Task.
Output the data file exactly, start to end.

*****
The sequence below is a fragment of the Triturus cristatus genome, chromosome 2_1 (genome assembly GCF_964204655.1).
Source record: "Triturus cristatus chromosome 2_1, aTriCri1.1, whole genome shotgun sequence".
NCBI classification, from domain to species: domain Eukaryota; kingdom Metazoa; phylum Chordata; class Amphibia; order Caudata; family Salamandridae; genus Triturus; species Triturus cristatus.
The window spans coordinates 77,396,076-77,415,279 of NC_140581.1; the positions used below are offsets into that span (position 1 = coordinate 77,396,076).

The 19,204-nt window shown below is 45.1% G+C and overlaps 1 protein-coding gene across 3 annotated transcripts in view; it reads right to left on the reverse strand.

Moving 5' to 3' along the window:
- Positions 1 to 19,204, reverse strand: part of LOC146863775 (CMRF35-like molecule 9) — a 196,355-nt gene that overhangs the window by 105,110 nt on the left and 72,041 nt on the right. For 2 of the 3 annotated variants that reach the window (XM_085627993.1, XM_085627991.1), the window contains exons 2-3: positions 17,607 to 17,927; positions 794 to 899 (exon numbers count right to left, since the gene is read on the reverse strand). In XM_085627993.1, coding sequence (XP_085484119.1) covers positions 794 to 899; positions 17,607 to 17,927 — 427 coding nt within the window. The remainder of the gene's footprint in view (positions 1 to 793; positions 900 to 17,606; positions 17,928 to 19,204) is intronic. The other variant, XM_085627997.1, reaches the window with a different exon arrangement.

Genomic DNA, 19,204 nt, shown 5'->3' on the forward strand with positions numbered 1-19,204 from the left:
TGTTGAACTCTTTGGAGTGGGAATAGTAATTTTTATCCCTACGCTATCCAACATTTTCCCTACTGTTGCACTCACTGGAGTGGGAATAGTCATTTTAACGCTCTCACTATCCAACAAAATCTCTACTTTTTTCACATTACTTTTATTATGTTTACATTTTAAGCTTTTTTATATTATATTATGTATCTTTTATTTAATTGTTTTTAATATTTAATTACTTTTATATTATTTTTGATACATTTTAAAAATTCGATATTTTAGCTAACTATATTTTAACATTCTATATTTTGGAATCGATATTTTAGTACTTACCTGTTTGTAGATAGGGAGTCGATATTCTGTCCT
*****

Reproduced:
The sequence below is a fragment of the Triturus cristatus genome, chromosome 2_1 (genome assembly GCF_964204655.1).
Source record: "Triturus cristatus chromosome 2_1, aTriCri1.1, whole genome shotgun sequence".
NCBI classification, from domain to species: domain Eukaryota; kingdom Metazoa; phylum Chordata; class Amphibia; order Caudata; family Salamandridae; genus Triturus; species Triturus cristatus.
The window spans coordinates 77,396,076-77,415,279 of NC_140581.1; the positions used below are offsets into that span (position 1 = coordinate 77,396,076).

The 19,204-nt window shown below is 45.1% G+C and overlaps 1 protein-coding gene across 3 annotated transcripts in view; it reads right to left on the reverse strand.

Moving 5' to 3' along the window:
- Positions 1 to 19,204, reverse strand: part of LOC146863775 (CMRF35-like molecule 9) — a 196,355-nt gene that overhangs the window by 105,110 nt on the left and 72,041 nt on the right. For 2 of the 3 annotated variants that reach the window (XM_085627993.1, XM_085627991.1), the window contains exons 2-3: positions 17,607 to 17,927; positions 794 to 899 (exon numbers count right to left, since the gene is read on the reverse strand). In XM_085627993.1, coding sequence (XP_085484119.1) covers positions 794 to 899; positions 17,607 to 17,927 — 427 coding nt within the window. The remainder of the gene's footprint in view (positions 1 to 793; positions 900 to 17,606; positions 17,928 to 19,204) is intronic. The other variant, XM_085627997.1, reaches the window with a different exon arrangement.

Genomic DNA, 19,204 nt, shown 5'->3' on the forward strand with positions numbered 1-19,204 from the left:
TGTTGAACTCTTTGGAGTGGGAATAGTAATTTTTATCCCTACGCTATCCAACATTTTCCCTACTGTTGCACTCACTGGAGTGGGAATAGTCATTTTAACGCTCTCACTATCCAACAAAATCTCTACTTTTTTCACATTACTTTTATTATGTTTACATTTTAAGCTTTTTTATATTATATTATGTATCTTTTATTTAATTGTTTTTAATATTTAATTACTTTTATATTATTTTTGATACATTTTAAAAATTCGATATTTTAGCTAACTATATTTTAACATTCTATATTTTGGAATCGATATTTTAGTACTTACCTGTTTGTAGATAGGGAGTCGATATTCTGTCCT